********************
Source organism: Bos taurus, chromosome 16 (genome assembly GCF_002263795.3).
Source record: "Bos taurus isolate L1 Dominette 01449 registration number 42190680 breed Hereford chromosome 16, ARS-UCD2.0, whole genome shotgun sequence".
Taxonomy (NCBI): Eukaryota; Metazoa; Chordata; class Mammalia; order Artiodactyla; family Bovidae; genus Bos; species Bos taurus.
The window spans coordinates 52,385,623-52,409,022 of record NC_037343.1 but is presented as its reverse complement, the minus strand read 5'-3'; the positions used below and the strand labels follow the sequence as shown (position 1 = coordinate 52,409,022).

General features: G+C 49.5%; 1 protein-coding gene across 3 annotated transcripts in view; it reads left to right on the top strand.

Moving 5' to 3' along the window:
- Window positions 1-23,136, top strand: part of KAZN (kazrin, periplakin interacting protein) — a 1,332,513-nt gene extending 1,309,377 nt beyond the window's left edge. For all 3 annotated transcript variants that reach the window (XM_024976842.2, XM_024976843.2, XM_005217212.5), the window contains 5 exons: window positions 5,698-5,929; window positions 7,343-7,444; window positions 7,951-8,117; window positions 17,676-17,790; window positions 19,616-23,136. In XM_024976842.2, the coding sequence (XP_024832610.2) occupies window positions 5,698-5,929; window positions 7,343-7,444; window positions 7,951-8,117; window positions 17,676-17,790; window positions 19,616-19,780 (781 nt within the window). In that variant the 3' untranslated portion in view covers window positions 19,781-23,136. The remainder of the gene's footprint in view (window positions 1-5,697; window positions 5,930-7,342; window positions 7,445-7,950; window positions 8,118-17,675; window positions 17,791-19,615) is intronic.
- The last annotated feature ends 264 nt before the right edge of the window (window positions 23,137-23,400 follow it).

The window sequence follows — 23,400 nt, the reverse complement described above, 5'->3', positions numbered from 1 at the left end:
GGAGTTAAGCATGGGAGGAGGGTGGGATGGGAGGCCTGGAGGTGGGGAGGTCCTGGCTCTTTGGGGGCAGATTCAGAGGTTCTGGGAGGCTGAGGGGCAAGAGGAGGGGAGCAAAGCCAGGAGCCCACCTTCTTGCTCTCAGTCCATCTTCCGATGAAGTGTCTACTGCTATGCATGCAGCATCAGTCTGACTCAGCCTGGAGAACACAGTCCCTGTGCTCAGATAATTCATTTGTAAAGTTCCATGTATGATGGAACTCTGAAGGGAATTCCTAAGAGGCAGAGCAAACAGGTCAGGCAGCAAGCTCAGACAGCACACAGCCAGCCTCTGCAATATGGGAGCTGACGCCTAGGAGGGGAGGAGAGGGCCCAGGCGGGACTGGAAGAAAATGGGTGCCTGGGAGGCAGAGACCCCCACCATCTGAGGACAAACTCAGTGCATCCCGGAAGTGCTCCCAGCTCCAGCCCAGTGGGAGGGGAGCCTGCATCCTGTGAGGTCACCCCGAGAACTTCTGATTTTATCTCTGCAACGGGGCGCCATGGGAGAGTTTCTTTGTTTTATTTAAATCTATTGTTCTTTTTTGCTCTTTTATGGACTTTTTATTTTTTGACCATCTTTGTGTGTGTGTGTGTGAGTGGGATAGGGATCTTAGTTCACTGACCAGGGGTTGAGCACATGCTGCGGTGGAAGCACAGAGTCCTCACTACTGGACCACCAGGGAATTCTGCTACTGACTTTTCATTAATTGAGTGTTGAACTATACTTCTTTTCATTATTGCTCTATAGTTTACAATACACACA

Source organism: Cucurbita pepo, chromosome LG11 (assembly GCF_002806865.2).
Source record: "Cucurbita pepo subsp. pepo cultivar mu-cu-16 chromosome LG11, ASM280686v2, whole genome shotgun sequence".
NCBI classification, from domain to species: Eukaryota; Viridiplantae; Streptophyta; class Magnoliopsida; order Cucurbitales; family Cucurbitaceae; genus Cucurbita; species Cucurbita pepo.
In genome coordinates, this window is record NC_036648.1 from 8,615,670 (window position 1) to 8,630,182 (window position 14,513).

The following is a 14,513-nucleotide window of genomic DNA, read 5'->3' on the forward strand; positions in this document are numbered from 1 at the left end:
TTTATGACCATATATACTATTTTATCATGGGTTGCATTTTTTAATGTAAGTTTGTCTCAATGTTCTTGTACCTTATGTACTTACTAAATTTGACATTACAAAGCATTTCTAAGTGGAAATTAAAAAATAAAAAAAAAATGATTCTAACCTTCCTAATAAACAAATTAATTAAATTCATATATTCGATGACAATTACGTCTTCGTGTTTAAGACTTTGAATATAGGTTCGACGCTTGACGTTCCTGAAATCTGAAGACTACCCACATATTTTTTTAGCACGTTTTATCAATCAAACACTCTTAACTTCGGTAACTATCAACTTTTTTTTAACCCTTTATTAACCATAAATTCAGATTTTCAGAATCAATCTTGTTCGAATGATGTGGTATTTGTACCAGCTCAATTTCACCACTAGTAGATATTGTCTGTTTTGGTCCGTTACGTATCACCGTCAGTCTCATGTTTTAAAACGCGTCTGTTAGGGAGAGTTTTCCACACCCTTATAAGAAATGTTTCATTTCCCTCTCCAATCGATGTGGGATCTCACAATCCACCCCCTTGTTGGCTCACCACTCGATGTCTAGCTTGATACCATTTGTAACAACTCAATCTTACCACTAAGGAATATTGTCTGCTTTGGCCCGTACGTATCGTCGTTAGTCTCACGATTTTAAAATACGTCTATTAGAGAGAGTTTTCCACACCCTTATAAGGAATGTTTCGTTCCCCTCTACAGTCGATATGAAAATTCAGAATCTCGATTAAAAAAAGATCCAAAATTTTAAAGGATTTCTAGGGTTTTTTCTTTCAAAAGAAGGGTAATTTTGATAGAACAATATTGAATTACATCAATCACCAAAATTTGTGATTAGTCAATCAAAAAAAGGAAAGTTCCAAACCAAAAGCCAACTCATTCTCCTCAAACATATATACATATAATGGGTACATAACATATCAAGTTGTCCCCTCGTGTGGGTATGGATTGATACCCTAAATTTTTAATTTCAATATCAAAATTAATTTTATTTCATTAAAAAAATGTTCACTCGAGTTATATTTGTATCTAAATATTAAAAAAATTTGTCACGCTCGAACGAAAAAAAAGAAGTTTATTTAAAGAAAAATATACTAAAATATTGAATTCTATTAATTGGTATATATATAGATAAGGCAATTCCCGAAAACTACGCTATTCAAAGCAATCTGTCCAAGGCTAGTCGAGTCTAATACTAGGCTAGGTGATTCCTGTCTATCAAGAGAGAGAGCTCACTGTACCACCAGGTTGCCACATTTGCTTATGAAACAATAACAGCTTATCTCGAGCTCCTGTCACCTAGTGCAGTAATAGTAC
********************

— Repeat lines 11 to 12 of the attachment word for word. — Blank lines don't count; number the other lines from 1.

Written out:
Source organism: Cucurbita pepo, chromosome LG11 (assembly GCF_002806865.2).
Source record: "Cucurbita pepo subsp. pepo cultivar mu-cu-16 chromosome LG11, ASM280686v2, whole genome shotgun sequence".